Consequently, when she was nearing the completion of her Master’s degree, PACT offered her a job in Ethiopia as their Deputy Country Representative.

“I didn’t hesitate to say ‘yes’,” she says.

Then, in 2006, she was offered the role of Country Representative for Water Aid in Ethiopia.


Prabasi met her future husband, Elias Gurmu, in Ethiopia. Elias was a successful entrepreneur in restaurants, taxi service, and pharmaceuticals. After knowing each other for five years, they got married in 2009. In 2010, their first daughter was born.

Sarina and Elias both were doing well in their professional careers, but something was bothering her.

“Despite all the pleasures of our privileged life in Adis Ababa, Ethiopia’s capital, there is no doubt that we live in a controlling and authoritarian political system. We are careful in sharing political opinions and criticising the ruling party or their decisions,” she writes in her book. “We love our life in Ethiopia, but we can’t ignore what is all around us.”

Thus, they decided to move to New York City.

New York life

It wasn’t an easy decision for both of them to move to NYC in their late thirties.

“It was a tough decision, but also we were both ready for a change and to try something new,” she says.

Neither of them had any jobs waiting for them when they went to the States in 2011, and they were surviving on their savings which was quickly evaporating. Sarina recalls these times in her book.

“I interview for jobs, I try to renew contact with old acquaintances, and I try to help my husband find his feet in this new city of millions,” she writes.”But there are days when it seems we have made a terrible mistake.”

“All the doors seem to be closed. We simply don’t have the network of close friends and family who could make introductions for us and connect us to the skills and resources we need.”

Thankfully, after a few months, Sarina landed a small consulting assignment with an international nonprofit. It was a temporary relief for her. It soon opened the way to the permanent relief. She was offered a job with Orbis International, a blindness-prevention organisation. Gradually, she moved on to become the CEO of WaterAid America in 2014.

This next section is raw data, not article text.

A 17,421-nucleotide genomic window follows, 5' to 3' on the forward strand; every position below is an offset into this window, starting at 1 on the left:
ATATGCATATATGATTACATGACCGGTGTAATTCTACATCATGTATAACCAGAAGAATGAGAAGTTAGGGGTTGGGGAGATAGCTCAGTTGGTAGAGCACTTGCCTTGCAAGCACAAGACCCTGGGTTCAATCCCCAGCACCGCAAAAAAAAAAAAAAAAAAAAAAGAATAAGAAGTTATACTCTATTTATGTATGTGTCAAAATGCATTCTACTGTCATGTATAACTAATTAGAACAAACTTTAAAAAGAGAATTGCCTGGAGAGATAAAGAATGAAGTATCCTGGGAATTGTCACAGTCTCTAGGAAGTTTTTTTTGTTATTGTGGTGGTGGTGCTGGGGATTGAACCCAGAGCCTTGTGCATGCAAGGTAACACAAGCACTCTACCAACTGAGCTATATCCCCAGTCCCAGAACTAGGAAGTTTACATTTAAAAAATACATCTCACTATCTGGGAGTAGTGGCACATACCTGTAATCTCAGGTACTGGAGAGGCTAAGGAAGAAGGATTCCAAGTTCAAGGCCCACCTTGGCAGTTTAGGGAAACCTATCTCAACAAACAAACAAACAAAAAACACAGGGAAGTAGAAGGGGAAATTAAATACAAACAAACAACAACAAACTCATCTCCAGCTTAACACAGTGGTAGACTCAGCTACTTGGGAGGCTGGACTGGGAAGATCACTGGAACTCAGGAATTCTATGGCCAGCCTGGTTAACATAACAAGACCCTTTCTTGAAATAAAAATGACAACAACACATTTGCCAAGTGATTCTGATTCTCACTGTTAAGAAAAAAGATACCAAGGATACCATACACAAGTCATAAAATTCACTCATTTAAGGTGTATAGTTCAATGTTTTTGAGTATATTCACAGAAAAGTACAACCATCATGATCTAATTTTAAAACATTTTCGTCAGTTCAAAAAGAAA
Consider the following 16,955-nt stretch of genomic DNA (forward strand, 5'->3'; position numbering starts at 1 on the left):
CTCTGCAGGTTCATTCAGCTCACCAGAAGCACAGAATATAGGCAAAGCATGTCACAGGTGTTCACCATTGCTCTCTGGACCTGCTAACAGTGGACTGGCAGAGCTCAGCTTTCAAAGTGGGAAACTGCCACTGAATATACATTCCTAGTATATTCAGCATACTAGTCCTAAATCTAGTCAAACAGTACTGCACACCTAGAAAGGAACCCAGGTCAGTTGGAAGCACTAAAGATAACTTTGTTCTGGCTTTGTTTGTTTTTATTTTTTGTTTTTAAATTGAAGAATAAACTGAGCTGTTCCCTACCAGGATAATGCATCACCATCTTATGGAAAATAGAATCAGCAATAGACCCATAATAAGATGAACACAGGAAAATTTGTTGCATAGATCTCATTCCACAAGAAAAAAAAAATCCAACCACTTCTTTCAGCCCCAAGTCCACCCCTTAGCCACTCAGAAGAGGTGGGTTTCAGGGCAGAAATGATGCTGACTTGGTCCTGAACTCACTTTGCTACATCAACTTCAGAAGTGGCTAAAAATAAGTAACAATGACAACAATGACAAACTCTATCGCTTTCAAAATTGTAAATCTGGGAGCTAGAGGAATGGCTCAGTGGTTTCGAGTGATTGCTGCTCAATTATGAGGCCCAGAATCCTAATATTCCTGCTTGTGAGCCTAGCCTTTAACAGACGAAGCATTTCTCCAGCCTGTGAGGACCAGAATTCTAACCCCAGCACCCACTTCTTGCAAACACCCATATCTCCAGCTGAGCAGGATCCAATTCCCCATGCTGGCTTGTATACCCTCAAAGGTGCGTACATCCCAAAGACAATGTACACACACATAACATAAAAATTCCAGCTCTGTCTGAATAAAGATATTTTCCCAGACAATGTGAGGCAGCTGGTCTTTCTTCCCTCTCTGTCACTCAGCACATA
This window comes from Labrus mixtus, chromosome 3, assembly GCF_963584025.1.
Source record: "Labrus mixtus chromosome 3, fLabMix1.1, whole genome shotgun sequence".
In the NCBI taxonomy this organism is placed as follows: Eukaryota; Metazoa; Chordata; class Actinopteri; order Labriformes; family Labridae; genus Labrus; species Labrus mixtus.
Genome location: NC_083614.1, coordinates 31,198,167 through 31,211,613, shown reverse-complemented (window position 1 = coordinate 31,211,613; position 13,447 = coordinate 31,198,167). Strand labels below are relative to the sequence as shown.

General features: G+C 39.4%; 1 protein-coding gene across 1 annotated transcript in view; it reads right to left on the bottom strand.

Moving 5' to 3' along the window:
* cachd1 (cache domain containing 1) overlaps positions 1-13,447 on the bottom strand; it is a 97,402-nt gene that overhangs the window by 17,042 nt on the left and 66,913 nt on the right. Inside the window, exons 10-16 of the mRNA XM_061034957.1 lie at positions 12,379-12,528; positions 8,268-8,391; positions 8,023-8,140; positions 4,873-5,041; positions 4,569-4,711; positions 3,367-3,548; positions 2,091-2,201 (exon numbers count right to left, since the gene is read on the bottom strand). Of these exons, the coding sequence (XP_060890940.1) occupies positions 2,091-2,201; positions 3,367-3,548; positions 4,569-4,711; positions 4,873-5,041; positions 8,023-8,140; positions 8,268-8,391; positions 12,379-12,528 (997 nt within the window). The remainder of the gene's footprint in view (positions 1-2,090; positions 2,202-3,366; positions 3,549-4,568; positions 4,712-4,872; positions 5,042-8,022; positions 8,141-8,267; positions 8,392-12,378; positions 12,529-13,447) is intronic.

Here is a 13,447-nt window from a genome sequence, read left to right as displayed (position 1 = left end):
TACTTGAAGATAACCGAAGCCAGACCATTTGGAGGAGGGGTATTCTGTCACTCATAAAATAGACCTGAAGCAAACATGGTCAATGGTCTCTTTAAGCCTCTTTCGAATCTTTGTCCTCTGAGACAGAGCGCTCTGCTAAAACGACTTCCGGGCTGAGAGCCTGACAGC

Buunni Coffee

With her husband Elias’s entrepreneurial skills, the couple opened their first coffee shop in 2012 in New York City. They named it Buunni, which came from the word “bunni,” which translates to ‘brown’ in Ethiopian.

Their coffee shop became a hub for community activism, especially during the 2018 midterm elections.

At present, they are serving coffee in three locations in the city.


When asked about how she thought of writing her book, The Coffeehouse Resistance: Brewing Hope in Desperate Times, Prabasi says, “My mom and I had been encouraging my dad to write a memoir of his life and I was helping him with that. His book will come out later this year, and in the process, I got inspired to write my own story, too.”

“I found that I really enjoy writing and I hope to continue,” she adds. In her own words, the book is about “building a community, claiming a home and fighting for American dreams.” “My journey has been one full of surprises, and not a straight and linear path,” she says. “I’ve also taken some big risks, and believe in knowing when it is time to leave a role.”

Published on April 19th, Friday, 2019 11:07 AM